- The number of flowers that one bulb grows is related to the bulb size
- Choose larger bulbs for more flowers
- Flower stalks may also grow and bloom successively, so large bulbs with more flower stalks also increase the chances of having flowers for the holidays
Plant in Succession to Hedge Bets for the Right Bloom Time
Another way to increase the likelihood of having your amaryllis bulb blossom when you want it to is to plant a few bulbs in succession.
Plant one or more bulbs every week or every two weeks. If you choose to do this, start earlier than November—mid to late October—and plant weekly or biweekly through the month of November.
At the very least, you’ll have a long succession of blooms to enjoy over many weeks. If you plant every week, you have the best chance of hitting the holidays just right.
If you plant every two weeks, you should have at least one flower in bloom consistently for as many bulbs as you started. That could mean well over a month of beautiful blooms!
- Amaryllis bulbs can be on the more expensive side, but with good aftercare, your bulb can bloom again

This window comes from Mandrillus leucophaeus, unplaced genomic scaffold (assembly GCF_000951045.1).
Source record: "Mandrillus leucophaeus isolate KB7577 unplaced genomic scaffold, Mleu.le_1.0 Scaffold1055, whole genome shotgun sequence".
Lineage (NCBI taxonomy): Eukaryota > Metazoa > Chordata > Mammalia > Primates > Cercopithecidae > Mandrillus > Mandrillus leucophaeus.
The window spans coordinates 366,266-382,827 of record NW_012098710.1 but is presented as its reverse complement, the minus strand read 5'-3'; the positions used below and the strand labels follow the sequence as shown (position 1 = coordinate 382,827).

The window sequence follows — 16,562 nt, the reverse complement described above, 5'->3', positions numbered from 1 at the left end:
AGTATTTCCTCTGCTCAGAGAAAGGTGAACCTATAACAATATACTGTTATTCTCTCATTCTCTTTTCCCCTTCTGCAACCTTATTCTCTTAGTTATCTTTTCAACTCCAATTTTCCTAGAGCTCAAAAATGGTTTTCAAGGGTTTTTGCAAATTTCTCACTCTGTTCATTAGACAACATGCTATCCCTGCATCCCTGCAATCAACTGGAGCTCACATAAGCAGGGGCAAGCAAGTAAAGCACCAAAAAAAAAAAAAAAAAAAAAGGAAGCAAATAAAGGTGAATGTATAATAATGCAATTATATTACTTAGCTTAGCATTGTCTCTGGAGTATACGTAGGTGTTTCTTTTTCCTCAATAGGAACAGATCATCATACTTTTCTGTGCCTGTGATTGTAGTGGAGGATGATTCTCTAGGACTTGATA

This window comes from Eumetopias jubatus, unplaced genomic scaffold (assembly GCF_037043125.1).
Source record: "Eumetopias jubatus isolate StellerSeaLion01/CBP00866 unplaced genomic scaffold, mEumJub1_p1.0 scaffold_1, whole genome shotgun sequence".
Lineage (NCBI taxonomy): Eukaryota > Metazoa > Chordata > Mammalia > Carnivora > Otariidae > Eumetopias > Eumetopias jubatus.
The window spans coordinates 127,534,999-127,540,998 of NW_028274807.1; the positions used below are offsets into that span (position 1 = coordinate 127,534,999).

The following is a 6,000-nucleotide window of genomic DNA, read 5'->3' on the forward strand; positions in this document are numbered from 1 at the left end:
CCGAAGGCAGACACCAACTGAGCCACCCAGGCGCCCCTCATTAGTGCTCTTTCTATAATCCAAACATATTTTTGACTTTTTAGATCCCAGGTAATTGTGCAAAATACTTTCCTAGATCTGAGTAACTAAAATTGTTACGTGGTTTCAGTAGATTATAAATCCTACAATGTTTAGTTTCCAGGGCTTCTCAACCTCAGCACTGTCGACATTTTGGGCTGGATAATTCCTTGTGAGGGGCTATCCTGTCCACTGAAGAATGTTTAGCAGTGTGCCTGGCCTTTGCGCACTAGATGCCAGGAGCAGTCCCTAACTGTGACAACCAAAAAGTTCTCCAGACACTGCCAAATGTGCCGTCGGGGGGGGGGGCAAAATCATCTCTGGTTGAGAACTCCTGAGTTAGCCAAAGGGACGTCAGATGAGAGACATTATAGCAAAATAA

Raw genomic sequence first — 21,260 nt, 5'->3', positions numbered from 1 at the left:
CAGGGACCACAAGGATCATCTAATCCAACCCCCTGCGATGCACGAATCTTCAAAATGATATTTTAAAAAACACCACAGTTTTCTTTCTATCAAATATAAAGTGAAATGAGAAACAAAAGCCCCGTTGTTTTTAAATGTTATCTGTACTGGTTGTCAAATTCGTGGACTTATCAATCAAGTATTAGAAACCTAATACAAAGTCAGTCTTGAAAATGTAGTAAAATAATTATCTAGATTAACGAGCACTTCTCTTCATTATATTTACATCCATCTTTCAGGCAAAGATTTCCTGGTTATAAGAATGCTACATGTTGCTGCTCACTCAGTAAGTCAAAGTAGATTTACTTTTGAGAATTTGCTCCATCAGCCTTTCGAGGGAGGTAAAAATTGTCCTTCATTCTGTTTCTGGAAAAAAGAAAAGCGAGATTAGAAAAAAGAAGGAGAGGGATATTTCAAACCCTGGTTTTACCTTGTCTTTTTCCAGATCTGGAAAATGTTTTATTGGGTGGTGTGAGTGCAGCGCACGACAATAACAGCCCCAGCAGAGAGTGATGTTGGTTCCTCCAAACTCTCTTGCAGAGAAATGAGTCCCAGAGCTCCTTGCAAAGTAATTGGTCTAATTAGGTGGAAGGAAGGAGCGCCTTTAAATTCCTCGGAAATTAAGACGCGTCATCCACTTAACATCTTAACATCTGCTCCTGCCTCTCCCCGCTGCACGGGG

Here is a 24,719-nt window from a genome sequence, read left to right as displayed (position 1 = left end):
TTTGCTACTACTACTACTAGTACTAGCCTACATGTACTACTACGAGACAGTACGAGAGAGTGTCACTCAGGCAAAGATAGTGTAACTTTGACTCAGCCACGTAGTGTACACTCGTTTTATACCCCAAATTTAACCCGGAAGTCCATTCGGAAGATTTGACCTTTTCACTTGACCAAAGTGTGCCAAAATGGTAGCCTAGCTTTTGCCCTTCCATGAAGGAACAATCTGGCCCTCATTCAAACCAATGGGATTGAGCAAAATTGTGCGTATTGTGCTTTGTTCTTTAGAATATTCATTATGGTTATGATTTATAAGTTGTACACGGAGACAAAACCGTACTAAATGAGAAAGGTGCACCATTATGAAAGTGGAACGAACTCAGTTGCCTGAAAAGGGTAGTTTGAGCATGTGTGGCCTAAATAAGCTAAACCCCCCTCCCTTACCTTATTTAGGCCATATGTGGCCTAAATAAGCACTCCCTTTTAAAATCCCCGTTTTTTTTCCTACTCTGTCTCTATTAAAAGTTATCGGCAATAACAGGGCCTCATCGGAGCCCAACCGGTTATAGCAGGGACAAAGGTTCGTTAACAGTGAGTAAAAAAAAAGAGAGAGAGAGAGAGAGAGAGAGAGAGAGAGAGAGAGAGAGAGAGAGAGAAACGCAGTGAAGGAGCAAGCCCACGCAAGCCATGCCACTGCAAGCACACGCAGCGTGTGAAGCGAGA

- Kits make planting easy, but you often can’t inspect the bulb in kits
- Bare amaryllis bulbs are cheaper, and you may be able to pick through to find the best (if you’re buying in person at a garden center or store)
- You can usually get two blooms per year; then the plant needs to die back from its foliage to store energy to grow again
- You can just be done with the plant after the first bloom and let it go dormant if you don’t care to manage it that much
Plant Different Varieties to Increase the Odds
Different varieties of amaryllises have different growing and bloom times, so you can increase your chances of having blossoms on Christmas Day (or New Year’s Day, or both) by planting more than one variety.
Pick out a few that strike your fancy.
- Amaryllis bulbs can be put into dormancy after they die back
- You can save them and regrow them for many years
- You will have the widest variety of flowers by shopping for single bulbs and not kits
Fertilize Regularly to Boost Blooms
To speed up blossoming and give the plant what it needs to support those large flowers, fertilize your amaryllis every time you water it.
Start giving the bulb fertilizer in its water when you see new green growth poking out of the bulb (some bulbs come already sprouting, so fertilize those when you pot them—flowering takes a lot of energy out of a plant).